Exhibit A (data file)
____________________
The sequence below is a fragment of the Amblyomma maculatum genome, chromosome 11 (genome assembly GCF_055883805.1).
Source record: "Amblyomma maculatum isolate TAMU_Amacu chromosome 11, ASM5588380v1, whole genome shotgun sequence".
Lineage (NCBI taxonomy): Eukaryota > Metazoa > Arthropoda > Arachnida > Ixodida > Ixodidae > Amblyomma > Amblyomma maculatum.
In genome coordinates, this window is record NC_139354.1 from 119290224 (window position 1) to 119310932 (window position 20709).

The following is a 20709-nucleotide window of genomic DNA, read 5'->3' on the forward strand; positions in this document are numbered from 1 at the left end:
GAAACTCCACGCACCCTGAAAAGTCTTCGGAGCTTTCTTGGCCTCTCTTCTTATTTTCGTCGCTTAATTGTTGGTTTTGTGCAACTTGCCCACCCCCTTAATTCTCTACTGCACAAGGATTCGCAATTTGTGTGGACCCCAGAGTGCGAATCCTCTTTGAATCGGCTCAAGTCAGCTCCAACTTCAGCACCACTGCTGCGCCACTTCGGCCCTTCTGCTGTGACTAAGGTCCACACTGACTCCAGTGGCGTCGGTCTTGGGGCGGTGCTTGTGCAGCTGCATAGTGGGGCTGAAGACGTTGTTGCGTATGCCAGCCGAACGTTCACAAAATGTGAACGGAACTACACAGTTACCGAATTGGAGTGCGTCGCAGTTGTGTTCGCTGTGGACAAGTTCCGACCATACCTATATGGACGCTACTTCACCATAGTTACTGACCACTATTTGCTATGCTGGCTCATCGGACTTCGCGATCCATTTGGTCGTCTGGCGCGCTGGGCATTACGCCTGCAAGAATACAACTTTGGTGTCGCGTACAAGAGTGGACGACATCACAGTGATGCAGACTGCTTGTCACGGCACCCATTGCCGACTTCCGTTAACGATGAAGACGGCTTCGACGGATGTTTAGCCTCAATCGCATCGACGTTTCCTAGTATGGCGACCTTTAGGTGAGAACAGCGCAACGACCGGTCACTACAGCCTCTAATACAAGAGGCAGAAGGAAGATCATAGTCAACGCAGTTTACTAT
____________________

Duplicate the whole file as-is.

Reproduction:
The sequence below is a fragment of the Amblyomma maculatum genome, chromosome 11 (genome assembly GCF_055883805.1).
Source record: "Amblyomma maculatum isolate TAMU_Amacu chromosome 11, ASM5588380v1, whole genome shotgun sequence".
Lineage (NCBI taxonomy): Eukaryota > Metazoa > Arthropoda > Arachnida > Ixodida > Ixodidae > Amblyomma > Amblyomma maculatum.
In genome coordinates, this window is record NC_139354.1 from 119290224 (window position 1) to 119310932 (window position 20709).

The following is a 20709-nucleotide window of genomic DNA, read 5'->3' on the forward strand; positions in this document are numbered from 1 at the left end:
GAAACTCCACGCACCCTGAAAAGTCTTCGGAGCTTTCTTGGCCTCTCTTCTTATTTTCGTCGCTTAATTGTTGGTTTTGTGCAACTTGCCCACCCCCTTAATTCTCTACTGCACAAGGATTCGCAATTTGTGTGGACCCCAGAGTGCGAATCCTCTTTGAATCGGCTCAAGTCAGCTCCAACTTCAGCACCACTGCTGCGCCACTTCGGCCCTTCTGCTGTGACTAAGGTCCACACTGACTCCAGTGGCGTCGGTCTTGGGGCGGTGCTTGTGCAGCTGCATAGTGGGGCTGAAGACGTTGTTGCGTATGCCAGCCGAACGTTCACAAAATGTGAACGGAACTACACAGTTACCGAATTGGAGTGCGTCGCAGTTGTGTTCGCTGTGGACAAGTTCCGACCATACCTATATGGACGCTACTTCACCATAGTTACTGACCACTATTTGCTATGCTGGCTCATCGGACTTCGCGATCCATTTGGTCGTCTGGCGCGCTGGGCATTACGCCTGCAAGAATACAACTTTGGTGTCGCGTACAAGAGTGGACGACATCACAGTGATGCAGACTGCTTGTCACGGCACCCATTGCCGACTTCCGTTAACGATGAAGACGGCTTCGACGGATGTTTAGCCTCAATCGCATCGACGTTTCCTAGTATGGCGACCTTTAGGTGAGAACAGCGCAACGACCGGTCACTACAGCCTCTAATACAAGAGGCAGAAGGAAGATCATAGTCAACGCAGTTTACTAT